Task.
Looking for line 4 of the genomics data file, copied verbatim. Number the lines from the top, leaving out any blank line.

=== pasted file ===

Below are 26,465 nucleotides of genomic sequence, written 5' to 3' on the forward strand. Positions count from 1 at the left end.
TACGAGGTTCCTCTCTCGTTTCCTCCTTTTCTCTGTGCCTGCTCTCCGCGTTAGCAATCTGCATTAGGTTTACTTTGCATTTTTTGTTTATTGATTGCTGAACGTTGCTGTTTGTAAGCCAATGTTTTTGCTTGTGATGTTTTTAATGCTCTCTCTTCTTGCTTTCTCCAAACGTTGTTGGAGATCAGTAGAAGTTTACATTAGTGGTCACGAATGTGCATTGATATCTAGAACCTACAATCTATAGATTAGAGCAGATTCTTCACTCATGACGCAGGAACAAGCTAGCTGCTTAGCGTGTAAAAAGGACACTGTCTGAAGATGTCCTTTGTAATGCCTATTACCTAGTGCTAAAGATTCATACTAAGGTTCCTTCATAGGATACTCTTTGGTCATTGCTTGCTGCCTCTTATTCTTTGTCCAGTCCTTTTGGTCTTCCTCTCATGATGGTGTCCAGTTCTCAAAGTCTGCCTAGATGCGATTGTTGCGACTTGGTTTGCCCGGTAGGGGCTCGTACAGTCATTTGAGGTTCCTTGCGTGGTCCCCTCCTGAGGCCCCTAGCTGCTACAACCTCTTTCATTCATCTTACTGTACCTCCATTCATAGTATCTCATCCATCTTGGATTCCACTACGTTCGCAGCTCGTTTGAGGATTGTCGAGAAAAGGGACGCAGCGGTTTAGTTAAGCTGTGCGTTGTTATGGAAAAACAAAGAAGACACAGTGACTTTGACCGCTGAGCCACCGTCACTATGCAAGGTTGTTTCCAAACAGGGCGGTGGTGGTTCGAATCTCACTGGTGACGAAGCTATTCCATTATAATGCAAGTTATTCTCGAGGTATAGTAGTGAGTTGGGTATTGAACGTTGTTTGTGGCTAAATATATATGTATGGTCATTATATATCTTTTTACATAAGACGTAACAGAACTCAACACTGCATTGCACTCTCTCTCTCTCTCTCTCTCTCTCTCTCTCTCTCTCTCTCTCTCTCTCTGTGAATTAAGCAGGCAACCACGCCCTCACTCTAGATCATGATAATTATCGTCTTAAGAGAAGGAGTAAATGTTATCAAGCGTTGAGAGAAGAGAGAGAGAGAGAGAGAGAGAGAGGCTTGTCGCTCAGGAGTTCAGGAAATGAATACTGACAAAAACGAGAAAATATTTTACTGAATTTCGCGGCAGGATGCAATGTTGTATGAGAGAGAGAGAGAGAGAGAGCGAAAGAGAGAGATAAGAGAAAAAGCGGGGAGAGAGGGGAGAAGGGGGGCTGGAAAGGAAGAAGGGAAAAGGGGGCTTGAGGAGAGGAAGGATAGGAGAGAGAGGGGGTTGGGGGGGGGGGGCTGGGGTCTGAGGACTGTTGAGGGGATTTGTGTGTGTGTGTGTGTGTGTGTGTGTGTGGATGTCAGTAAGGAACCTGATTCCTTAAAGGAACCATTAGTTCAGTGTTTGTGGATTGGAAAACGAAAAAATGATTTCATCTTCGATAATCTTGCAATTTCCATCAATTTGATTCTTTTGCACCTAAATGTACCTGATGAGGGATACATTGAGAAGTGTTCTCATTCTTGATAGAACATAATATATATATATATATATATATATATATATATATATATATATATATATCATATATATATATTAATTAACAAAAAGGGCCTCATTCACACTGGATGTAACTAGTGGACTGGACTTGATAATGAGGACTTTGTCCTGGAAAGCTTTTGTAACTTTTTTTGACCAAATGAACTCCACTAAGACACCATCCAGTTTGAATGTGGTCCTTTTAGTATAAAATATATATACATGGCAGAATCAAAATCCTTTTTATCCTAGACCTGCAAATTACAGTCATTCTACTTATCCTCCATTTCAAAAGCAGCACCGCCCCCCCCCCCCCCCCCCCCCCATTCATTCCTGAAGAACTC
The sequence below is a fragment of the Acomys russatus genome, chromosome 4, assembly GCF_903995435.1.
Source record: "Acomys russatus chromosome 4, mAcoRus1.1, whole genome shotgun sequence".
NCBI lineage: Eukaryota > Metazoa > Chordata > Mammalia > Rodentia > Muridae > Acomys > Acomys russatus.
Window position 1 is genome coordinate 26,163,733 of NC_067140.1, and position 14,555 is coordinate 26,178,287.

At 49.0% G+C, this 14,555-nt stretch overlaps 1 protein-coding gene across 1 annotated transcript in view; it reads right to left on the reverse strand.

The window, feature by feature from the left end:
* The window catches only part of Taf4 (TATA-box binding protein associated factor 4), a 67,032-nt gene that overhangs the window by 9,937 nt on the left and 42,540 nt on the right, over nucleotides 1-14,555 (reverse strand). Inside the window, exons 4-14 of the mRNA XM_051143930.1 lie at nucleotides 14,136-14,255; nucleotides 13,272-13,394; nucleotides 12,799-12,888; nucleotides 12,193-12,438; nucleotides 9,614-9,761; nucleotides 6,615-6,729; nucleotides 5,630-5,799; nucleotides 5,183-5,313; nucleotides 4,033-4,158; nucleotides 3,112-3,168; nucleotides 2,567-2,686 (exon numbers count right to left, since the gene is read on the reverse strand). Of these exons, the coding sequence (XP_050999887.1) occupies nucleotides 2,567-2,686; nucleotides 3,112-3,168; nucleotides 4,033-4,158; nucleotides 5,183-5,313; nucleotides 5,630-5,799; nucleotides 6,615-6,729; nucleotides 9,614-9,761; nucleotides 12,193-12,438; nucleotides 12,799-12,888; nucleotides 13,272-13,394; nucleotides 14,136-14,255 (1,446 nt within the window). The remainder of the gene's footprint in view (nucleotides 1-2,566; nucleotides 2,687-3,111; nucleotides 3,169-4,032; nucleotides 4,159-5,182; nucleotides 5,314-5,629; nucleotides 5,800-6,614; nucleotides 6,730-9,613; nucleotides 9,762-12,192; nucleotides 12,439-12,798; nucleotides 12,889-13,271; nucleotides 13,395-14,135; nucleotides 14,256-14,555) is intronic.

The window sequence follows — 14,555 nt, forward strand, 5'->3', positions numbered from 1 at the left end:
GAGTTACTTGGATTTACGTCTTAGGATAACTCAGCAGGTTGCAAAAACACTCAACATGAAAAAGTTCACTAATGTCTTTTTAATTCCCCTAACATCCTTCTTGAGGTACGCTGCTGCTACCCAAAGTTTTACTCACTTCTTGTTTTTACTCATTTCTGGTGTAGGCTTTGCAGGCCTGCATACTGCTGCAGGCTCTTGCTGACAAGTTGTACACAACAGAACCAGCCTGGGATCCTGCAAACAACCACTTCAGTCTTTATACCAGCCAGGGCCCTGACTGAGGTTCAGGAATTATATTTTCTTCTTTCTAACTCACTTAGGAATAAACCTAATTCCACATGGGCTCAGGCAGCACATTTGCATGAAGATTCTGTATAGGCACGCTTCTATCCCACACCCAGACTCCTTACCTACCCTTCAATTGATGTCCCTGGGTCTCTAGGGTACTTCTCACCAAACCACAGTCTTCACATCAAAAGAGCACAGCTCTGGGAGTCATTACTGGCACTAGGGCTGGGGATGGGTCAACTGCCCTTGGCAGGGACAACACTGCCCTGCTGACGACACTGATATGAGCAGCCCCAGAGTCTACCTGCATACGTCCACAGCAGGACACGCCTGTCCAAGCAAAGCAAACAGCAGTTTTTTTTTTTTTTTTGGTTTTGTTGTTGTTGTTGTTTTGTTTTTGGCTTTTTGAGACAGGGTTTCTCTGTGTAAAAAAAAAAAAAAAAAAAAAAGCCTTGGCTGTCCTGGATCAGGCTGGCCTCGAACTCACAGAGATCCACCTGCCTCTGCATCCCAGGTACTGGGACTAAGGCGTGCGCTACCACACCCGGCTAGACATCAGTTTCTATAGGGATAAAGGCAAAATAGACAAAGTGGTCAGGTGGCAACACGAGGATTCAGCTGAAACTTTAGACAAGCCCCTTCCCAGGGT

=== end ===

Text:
Source record: "Acomys russatus chromosome 4, mAcoRus1.1, whole genome shotgun sequence".